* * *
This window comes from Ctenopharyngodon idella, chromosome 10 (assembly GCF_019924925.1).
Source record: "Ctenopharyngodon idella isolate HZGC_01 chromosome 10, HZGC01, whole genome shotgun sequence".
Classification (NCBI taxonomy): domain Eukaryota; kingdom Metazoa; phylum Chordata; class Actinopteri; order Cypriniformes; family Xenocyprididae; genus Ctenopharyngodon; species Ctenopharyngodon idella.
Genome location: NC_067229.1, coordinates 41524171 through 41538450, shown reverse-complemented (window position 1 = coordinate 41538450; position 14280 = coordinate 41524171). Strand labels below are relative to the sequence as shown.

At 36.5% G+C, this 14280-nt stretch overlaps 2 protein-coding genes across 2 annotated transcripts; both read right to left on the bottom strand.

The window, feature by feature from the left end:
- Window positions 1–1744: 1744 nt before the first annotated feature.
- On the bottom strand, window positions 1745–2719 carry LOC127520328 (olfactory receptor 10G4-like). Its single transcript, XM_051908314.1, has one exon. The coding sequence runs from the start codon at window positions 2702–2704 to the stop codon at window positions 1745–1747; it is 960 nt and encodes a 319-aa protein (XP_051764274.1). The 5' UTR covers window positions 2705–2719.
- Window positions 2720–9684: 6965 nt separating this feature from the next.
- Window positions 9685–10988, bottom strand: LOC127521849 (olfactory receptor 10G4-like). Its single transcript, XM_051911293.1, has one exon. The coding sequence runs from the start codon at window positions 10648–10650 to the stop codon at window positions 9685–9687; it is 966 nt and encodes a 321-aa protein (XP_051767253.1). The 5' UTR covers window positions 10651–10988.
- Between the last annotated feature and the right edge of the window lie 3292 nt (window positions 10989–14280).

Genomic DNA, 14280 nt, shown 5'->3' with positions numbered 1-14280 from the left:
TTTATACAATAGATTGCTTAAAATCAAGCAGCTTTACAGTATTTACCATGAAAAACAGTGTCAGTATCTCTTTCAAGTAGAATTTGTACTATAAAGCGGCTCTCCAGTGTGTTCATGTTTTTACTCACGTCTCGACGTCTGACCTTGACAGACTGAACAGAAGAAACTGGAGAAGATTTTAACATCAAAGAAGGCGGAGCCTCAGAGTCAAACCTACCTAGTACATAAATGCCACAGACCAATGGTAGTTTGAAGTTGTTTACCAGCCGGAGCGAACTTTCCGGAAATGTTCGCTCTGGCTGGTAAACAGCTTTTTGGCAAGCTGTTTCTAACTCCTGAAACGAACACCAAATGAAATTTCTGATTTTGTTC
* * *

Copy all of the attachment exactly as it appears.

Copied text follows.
This window comes from Ctenopharyngodon idella, chromosome 10 (assembly GCF_019924925.1).
Source record: "Ctenopharyngodon idella isolate HZGC_01 chromosome 10, HZGC01, whole genome shotgun sequence".
Classification (NCBI taxonomy): domain Eukaryota; kingdom Metazoa; phylum Chordata; class Actinopteri; order Cypriniformes; family Xenocyprididae; genus Ctenopharyngodon; species Ctenopharyngodon idella.
Genome location: NC_067229.1, coordinates 41524171 through 41538450, shown reverse-complemented (window position 1 = coordinate 41538450; position 14280 = coordinate 41524171). Strand labels below are relative to the sequence as shown.

At 36.5% G+C, this 14280-nt stretch overlaps 2 protein-coding genes across 2 annotated transcripts; both read right to left on the bottom strand.

The window, feature by feature from the left end:
- Window positions 1–1744: 1744 nt before the first annotated feature.
- On the bottom strand, window positions 1745–2719 carry LOC127520328 (olfactory receptor 10G4-like). Its single transcript, XM_051908314.1, has one exon. The coding sequence runs from the start codon at window positions 2702–2704 to the stop codon at window positions 1745–1747; it is 960 nt and encodes a 319-aa protein (XP_051764274.1). The 5' UTR covers window positions 2705–2719.
- Window positions 2720–9684: 6965 nt separating this feature from the next.
- Window positions 9685–10988, bottom strand: LOC127521849 (olfactory receptor 10G4-like). Its single transcript, XM_051911293.1, has one exon. The coding sequence runs from the start codon at window positions 10648–10650 to the stop codon at window positions 9685–9687; it is 966 nt and encodes a 321-aa protein (XP_051767253.1). The 5' UTR covers window positions 10651–10988.
- Between the last annotated feature and the right edge of the window lie 3292 nt (window positions 10989–14280).

Genomic DNA, 14280 nt, shown 5'->3' with positions numbered 1-14280 from the left:
TTTATACAATAGATTGCTTAAAATCAAGCAGCTTTACAGTATTTACCATGAAAAACAGTGTCAGTATCTCTTTCAAGTAGAATTTGTACTATAAAGCGGCTCTCCAGTGTGTTCATGTTTTTACTCACGTCTCGACGTCTGACCTTGACAGACTGAACAGAAGAAACTGGAGAAGATTTTAACATCAAAGAAGGCGGAGCCTCAGAGTCAAACCTACCTAGTACATAAATGCCACAGACCAATGGTAGTTTGAAGTTGTTTACCAGCCGGAGCGAACTTTCCGGAAATGTTCGCTCTGGCTGGTAAACAGCTTTTTGGCAAGCTGTTTCTAACTCCTGAAACGAACACCAAATGAAATTTCTGATTTTGTTC